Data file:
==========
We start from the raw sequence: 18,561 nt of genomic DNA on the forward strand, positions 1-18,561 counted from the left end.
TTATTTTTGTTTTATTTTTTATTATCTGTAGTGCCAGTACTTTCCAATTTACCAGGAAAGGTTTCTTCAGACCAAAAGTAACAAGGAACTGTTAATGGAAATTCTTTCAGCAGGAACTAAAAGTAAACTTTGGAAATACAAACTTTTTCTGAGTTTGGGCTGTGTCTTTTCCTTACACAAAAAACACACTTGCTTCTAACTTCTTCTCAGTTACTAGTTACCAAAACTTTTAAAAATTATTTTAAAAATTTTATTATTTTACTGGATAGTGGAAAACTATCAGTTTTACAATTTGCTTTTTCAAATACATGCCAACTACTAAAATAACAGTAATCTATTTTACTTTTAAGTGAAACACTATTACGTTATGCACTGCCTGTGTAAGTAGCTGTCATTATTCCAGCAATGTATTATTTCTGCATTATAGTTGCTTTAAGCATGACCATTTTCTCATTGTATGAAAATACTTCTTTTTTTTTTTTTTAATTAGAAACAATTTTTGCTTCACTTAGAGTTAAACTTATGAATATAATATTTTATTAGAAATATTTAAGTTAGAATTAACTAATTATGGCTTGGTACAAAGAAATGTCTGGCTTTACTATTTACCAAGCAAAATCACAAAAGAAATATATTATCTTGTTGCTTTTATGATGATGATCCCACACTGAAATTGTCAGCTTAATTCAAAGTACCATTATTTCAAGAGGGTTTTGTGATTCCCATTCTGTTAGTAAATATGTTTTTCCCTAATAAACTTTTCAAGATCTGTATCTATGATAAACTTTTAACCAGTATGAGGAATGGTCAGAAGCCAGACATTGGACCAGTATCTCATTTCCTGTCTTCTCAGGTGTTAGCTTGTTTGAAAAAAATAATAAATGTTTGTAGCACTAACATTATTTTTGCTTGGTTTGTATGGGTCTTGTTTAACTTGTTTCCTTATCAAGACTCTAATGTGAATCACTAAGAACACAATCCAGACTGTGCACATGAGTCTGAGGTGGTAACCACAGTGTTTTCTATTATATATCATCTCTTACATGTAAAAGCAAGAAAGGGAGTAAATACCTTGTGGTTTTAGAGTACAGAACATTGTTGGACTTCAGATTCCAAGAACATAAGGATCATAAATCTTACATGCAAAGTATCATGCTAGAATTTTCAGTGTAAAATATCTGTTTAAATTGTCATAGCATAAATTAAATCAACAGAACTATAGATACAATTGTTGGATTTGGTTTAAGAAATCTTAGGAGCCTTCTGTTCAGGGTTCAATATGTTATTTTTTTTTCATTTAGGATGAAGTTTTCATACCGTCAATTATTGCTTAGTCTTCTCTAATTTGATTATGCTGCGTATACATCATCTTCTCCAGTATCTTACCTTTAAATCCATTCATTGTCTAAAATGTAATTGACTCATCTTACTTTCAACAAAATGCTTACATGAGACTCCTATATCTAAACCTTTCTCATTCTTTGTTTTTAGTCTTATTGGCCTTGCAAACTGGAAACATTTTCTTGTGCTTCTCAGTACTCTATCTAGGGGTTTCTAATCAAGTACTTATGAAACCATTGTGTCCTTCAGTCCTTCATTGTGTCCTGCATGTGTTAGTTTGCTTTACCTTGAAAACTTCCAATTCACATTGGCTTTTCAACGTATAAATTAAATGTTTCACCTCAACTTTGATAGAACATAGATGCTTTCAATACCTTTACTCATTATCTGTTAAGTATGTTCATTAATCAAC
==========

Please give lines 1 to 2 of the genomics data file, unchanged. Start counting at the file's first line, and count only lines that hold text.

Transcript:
We start from the raw sequence: 18,561 nt of genomic DNA on the forward strand, positions 1-18,561 counted from the left end.
TTATTTTTGTTTTATTTTTTATTATCTGTAGTGCCAGTACTTTCCAATTTACCAGGAAAGGTTTCTTCAGACCAAAAGTAACAAGGAACTGTTAATGGAAATTCTTTCAGCAGGAACTAAAAGTAAACTTTGGAAATACAAACTTTTTCTGAGTTTGGGCTGTGTCTTTTCCTTACACAAAAAACACACTTGCTTCTAACTTCTTCTCAGTTACTAGTTACCAAAACTTTTAAAAATTATTTTAAAAATTTTATTATTTTACTGGATAGTGGAAAACTATCAGTTTTACAATTTGCTTTTTCAAATACATGCCAACTACTAAAATAACAGTAATCTATTTTACTTTTAAGTGAAACACTATTACGTTATGCACTGCCTGTGTAAGTAGCTGTCATTATTCCAGCAATGTATTATTTCTGCATTATAGTTGCTTTAAGCATGACCATTTTCTCATTGTATGAAAATACTTCTTTTTTTTTTTTTTAATTAGAAACAATTTTTGCTTCACTTAGAGTTAAACTTATGAATATAATATTTTATTAGAAATATTTAAGTTAGAATTAACTAATTATGGCTTGGTACAAAGAAATGTCTGGCTTTACTATTTACCAAGCAAAATCACAAAAGAAATATATTATCTTGTTGCTTTTATGATGATGATCCCACACTGAAATTGTCAGCTTAATTCAAAGTACCATTATTTCAAGAGGGTTTTGTGATTCCCATTCTGTTAGTAAATATGTTTTTCCCTAATAAACTTTTCAAGATCTGTATCTATGATAAACTTTTAACCAGTATGAGGAATGGTCAGAAGCCAGACATTGGACCAGTATCTCATTTCCTGTCTTCTCAGGTGTTAGCTTGTTTGAAAAAAATAATAAATGTTTGTAGCACTAACATTATTTTTGCTTGGTTTGTATGGGTCTTGTTTAACTTGTTTCCTTATCAAGACTCTAATGTGAATCACTAAGAACACAATCCAGACTGTGCACATGAGTCTGAGGTGGTAACCACAGTGTTTTCTATTATATATCATCTCTTACATGTAAAAGCAAGAAAGGGAGTAAATACCTTGTGGTTTTAGAGTACAGAACATTGTTGGACTTCAGATTCCAAGAACATAAGGATCATAAATCTTACATGCAAAGTATCATGCTAGAATTTTCAGTGTAAAATATCTGTTTAAATTGTCATAGCATAAATTAAATCAACAGAACTATAGATACAATTGTTGGATTTGGTTTAAGAAATCTTAGGAGCCTTCTGTTCAGGGTTCAATATGTTATTTTTTTTTCATTTAGGATGAAGTTTTCATACCGTCAATTATTGCTTAGTCTTCTCTAATTTGATTATGCTGCGTATACATCATCTTCTCCAGTATCTTACCTTTAAATCCATTCATTGTCTAAAATGTAATTGACTCATCTTACTTTCAACAAAATGCTTACATGAGACTCCTATATCTAAACCTTTCTCATTCTTTGTTTTTAGTCTTATTGGCCTTGCAAACTGGAAACATTTTCTTGTGCTTCTCAGTACTCTATCTAGGGGTTTCTAATCAAGTACTTATGAAACCATTGTGTCCTTCAGTCCTTCATTGTGTCCTGCATGTGTTAGTTTGCTTTACCTTGAAAACTTCCAATTCACATTGGCTTTTCAACGTATAAATTAAATGTTTCACCTCAACTTTGATAGAACATAGATGCTTTCAATACCTTTACTCATTATCTGTTAAGTATGTTCATTAATCAAC